Here it is - just because God works good out of all situations doesn't mean the situation is good in and of itself. Nothing can make murder a "good" thing; nothing can make rape "good"; nothing can make the death of a child "good." But, as the verse in Romans points out, God works good out of all things. We've been studying the story of Joseph. In Genesis 50:20, Joseph tells his brothers "You intended to harm me, but God intended it for good to accomplish what is now being done, the saving of many lives." The same word is used in this sentence for both the brothers' intentions and God's intentions. The verse does not say "God intended good in the situation." Joseph is referring to all his brothers did to him - they stripped him naked, threw him into a pit (with hard sides), and sold him to slave traders. They very obviously intended all they did to him, and they intended it to harm him. Now look closely back at that verse - Joseph doesn't say "but God intended all those things to be good things, so I've figured out a better way to look at it." No - he says "God intended it for good to accomplish what is now being done . . .." The brothers' intentions were simplistic and short-sighted - they wanted to harm their brother, so they took each opportunity that came to them to accomplish this purpose (they didn't start off plotting to sell him to slave traders - it just kind of worked out that way). But God's intentions are much larger - He intended to plant Israel in the heart of Egypt and save "many lives" in the process. He intended, ultimately, to save the world. In order to do this, bad things happened along the way. This does not make the bad things good - to put it bluntly, Joseph's situation sucked! BUT, God planned, from the beginning, to work good out of the situation. This does not mean Joseph can look at his past and say "that was good, what my brothers did to me." Notice he never says that to them! We should (I should!) never expect someone to be able to look at what God has brought about after a situation and say "that situation was good because this happened as a result." A bad situation is bad, no matter what God works out of it. But what we can say, and what we can place our hope, our faith, our trust in, is that GOD WILL BE GLORIFIED and, as a result, we will be changed, for good. In the midst of hard times, we do not put our faith in the resolution of the situation, thinking God will make this situation good. He doesn't promise that - in fact, in the Bible, God tells us that we, as Christians, will have troubles in this world. What we do put our faith in is God, that He is good and that He will accomplish His purposes, and that His purposes are worth accomplishing - even if we don't see the end result. And that last statement could lead us into a whole other discussion, but it's time to get some kids out of bed so . . . that's all for now!

Thursday, August 7, 2008

"Mother of the Year" Award

As I may have mentioned before, and for those of you who don't know me, I'm a rules follower. I am always on a quest to find the set of "rules" I need to follow in order to be the best I can be in any given situation (I know, I have problems!). This has been a big challenge for me in my faith because I'm constantly trying to reduce the Bible to a set of rules, and it just doesn't work that way! In fact, most of life doesn't work that way! But for some reason I'm hard-wired to think that way, so it's an on-going challenge for me.
Today I was looking up a book on learning styles on, and the write-up about the author said she was the 2007 Mother of the Year award recipient for her state. That caught my eye - the Mother of the Year?! You have got to be kidding me! As if I don't have enough issues with feeling adequate as a mother and a wife, now you're telling me there's a set of criteria people use to decide what mom is the Mother of the Year?!!! Ahhh. I don't need that kind of pressure! I did research it a little to see what exactly they were referring to -- apparently, an organization known as American Mothers, Inc., puts on the official competition each year, and there are fairly stringent requirements. For those of you out there who have known about this before, please don't read me wrong here - I'm not knocking the women who have won. I'm sure they are well-deserving - probably the types of women I would like to be mentored by. But that's not the point - the point is that rule-followers like myself do not need to be considering what exactly would qualify a woman for Mother of the Year. Because then I'll decide those are the things I need to be focused on. Sheesh. For the record, I'm not bookmarking the site!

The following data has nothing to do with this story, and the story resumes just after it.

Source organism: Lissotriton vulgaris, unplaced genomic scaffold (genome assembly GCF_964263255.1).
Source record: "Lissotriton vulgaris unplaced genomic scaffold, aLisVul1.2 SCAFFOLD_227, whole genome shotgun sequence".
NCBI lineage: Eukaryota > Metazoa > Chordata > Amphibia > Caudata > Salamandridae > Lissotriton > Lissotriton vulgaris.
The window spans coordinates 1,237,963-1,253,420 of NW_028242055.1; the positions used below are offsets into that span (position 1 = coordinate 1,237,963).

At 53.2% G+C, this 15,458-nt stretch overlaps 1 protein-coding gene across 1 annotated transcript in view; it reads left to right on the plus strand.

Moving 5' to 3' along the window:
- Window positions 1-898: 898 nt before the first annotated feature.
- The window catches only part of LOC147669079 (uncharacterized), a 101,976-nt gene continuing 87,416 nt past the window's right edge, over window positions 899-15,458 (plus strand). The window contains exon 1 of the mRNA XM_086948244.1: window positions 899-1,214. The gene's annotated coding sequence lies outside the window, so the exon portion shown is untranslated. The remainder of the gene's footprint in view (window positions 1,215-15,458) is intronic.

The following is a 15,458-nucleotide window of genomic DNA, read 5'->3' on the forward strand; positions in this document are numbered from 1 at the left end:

Friday, August 1, 2008

Ponderings . . .

In the past week, we have learned of two tragedies in the lives of old acquaintances -- one, the death of a marriage, the other, the death of a father, husband, and friend. This got me thinking, once again, about God and His sovereignty, even in times of suffering and tragedy. In our Bible study last night, we were discussing (on a wonderful tangent!) the verse in Romans 5:9 - "But God demonstrates his own love for us in this: While we were still sinners, Christ died for us." I have never considered all that verse entails until our discussion last night (thank you, Chris!). Think about it - the verse is saying that God decided the best way for Him to demonstrate His love to us was while we were still sinners. Not after all suffering had been removed. Not after He had removed all sickness, bound up all the brokenhearted, eliminated evil, and solved global warming (!) - but now, in the thick of things, while we are still sinners. I listened to a series on Christ and Suffering by John Piper, and one of the things he pointed out was that God demonstrated His love and mercy to us through the single most horrific event of suffering this world has ever seen. I know what you're thinking - how could he say that, when so many other horrible things happen every day. But, truly, the murder of Jesus Christ, the only perfect man to have ever walked this earth, by nailing him to a tree between two petty criminals so that He could die an excruciatingly slow and painful death . . . that is the most horrific act of suffering this world has ever seen. So, consider that in light of Romans 5:9 -- God demonstrates His love to us while we are sinners, through all our fallenness and depravity. He does not work despite our sin - He works through it. Our pastor, on Sunday, noted at the end of his sermon that the greatest message of the Gospel is that God is a redeeming God. He is always at work redeeming all of creation. In what clearer way do we see this then through suffering, through tough times, through painful circumstances and trials? Through sin? God, in His infinite and unfathomable greatness, has decided that the best way for Him to demonstrate His love to us is while we are yet sinners. I can't say I fully understand this (I know, dear friend - "what about . . . ?") - but I can say that God is way more sovereign than I have ever given Him credit for!